To emphasize the fantasy of Roxie’s obsession, the musical numbers are shot as an imagined stage performance, complete with stage lights, sexualized nightclub costumes, as Roxie looks on or participates with awe and wonder.  The frequent edits cut from performer to performer as Roxie absorbs the scene, never stopping to examine the squalor that is at the heart of this world that she admires.

At one point, as Roxie dreams about her future as a famous Chicago vaudeville stage performer she sings, “The name on everybody’s lips is gonna be Roxie…They’re gonna recognize my eyes, my hair, my teeth, my boobs, my nose…”  Roxie views herself as an object whose value is determined by her celebrity status.

The opening number, “And All That Jazz,” along with director Rob Marshall’s choreography, perfectly sets the tone for the film.  It is the only song not filmed in the fantasy world of Roxie’s imagination.  Instead she looks on with envy as Velma performs the famous showstopper.  For one note, the film cuts to Roxie performing the song in her imagination, and then returns to her affair, the sole purpose of which is to promote her stage career.  Velma’s dance moves even mirror the motions of Roxie as she begins to make out with her lover.  All of Roxie’s actions during this number are meant to propel her into the world of all that jazz.

Although Chicago is filmed from Roxie’s perspective, the film does not condone it.  The film draws the viewer into Roxie’s fantasy with topnotch production numbers, but via the quick edits from fantasy to reality, the film makes one seriously consider how Roxie is achieving her goals.

When Roxie does receive a warning to the consequences of her actions, she chooses to recede even further into deceit and theatrics.  Perhaps she has trapped herself into this world, or perhaps the celebrity worshipping public has forced her there.  Either way she masters perpetually performing in order to beguile the public.  As Roxie sings at the end of the film, “You can like the life your living, you can live the life you like, you can even marry Harry, but mess around with Ike.  And that’s good isn’t it? Grand isn’t it?  Swell isn’t it?  Nowadays.”  As long as she maintains her swell performing status, nothing else matters to her.

There are many elements of humor in the film, but the humor does not arise because the immorality is funny.  Instead the satire presupposes a moral compass that the actions of the characters are wrong and absurd.  If killing one’s husband by firing a warning shot that happened to go into his head, because he popped his gum too loudly was acceptable, the murderers’ rationalization of their actions would not be humorous.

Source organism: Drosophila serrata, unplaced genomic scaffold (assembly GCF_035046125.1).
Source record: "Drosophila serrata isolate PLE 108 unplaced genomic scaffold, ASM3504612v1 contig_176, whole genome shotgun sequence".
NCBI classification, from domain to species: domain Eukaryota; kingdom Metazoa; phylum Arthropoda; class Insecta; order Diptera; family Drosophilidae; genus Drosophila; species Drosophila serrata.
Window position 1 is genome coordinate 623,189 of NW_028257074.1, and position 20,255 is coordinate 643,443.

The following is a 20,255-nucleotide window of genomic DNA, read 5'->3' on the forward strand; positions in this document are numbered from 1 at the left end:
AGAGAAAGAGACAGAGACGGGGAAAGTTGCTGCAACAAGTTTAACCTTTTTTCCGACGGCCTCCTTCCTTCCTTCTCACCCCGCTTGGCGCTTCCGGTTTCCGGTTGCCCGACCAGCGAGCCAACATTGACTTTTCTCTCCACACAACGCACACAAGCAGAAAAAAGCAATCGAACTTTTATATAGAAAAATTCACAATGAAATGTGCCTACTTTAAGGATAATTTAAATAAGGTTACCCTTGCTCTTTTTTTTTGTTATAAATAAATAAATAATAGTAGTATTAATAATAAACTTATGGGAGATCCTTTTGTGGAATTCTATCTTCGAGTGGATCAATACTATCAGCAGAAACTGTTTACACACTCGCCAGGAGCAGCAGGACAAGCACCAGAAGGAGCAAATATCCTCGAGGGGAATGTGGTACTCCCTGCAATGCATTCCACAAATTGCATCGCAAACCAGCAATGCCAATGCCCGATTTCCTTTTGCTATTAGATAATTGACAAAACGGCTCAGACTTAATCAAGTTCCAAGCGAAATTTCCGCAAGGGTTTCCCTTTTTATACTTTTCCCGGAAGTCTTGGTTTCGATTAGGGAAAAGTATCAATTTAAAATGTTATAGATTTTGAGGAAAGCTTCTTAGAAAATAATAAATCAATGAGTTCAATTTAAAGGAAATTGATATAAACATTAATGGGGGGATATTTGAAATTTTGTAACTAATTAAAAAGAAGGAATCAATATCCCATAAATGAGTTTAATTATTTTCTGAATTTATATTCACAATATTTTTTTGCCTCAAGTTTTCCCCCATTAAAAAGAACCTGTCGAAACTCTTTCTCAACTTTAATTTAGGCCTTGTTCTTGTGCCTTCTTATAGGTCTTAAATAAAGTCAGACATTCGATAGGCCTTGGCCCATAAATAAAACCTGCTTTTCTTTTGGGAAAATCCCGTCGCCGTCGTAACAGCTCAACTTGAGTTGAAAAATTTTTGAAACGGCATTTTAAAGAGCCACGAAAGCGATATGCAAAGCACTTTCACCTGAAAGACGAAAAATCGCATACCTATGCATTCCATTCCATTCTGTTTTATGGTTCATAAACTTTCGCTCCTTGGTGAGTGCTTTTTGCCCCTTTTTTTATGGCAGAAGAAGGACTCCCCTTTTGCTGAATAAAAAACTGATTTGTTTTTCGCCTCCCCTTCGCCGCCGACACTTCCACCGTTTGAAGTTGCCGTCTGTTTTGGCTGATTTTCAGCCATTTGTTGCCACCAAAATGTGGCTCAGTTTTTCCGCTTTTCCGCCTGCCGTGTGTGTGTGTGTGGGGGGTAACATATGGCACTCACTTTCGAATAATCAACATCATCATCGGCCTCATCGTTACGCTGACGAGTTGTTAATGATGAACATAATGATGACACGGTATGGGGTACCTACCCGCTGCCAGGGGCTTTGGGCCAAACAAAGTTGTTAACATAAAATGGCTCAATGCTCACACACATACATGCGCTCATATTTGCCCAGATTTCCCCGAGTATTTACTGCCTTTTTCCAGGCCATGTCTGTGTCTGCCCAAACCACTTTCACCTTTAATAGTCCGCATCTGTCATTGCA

Two scenes really stand out to me in Chicago.  One is “We Both Reached for the Gun,” when Billy and Roxie manipulate the press, who in turn manipulates the public, into believing her sob story about repentance and self-defense.  The marionettes of the press and Roxie, all controlled by Flynn, perfectly shows how the obsession with celebrity allows people to believe whatever they want to be true.  At the end of the performance to emphasize Flynn’s good nature he gulps down a glass of milk; it is the prohibition after all.

The other scene is “The Cell Block Tango.”  Why is that?  It is the most risqué number in the production, and seemingly the most morally problematic.  The lyrics are a celebration of moral relativism and celebrity-worship carried to an extreme.  As a result, I think it is the number that ties the entire musical together, reinforcing the major flaw of all the characters.  If the purpose of life is to put on the best possible show by whatever possible means, then these murderers certainly have succeeded and are not wrong.

As dishonest and smooth talking Billy Flynn sings, “What if your hinges all are rusting?  What if, in fact, you’re just disgusting? Razzle Dazzle them, and they’ll never catch wise.”  Through Marshall’s quick and careful editing, the movie does catch wise, critiquing any worldview that places fame above all else.


Content Advisory: A semi-explicit sexual encounter, several highly suggestive dance sequences, skimpy costuming with partial nudity, some smoking, vulgarity, and brief violence.          MPAA rating: PG-13

Suggested Audience: Adults with discernment.

Personal Recommendation: A+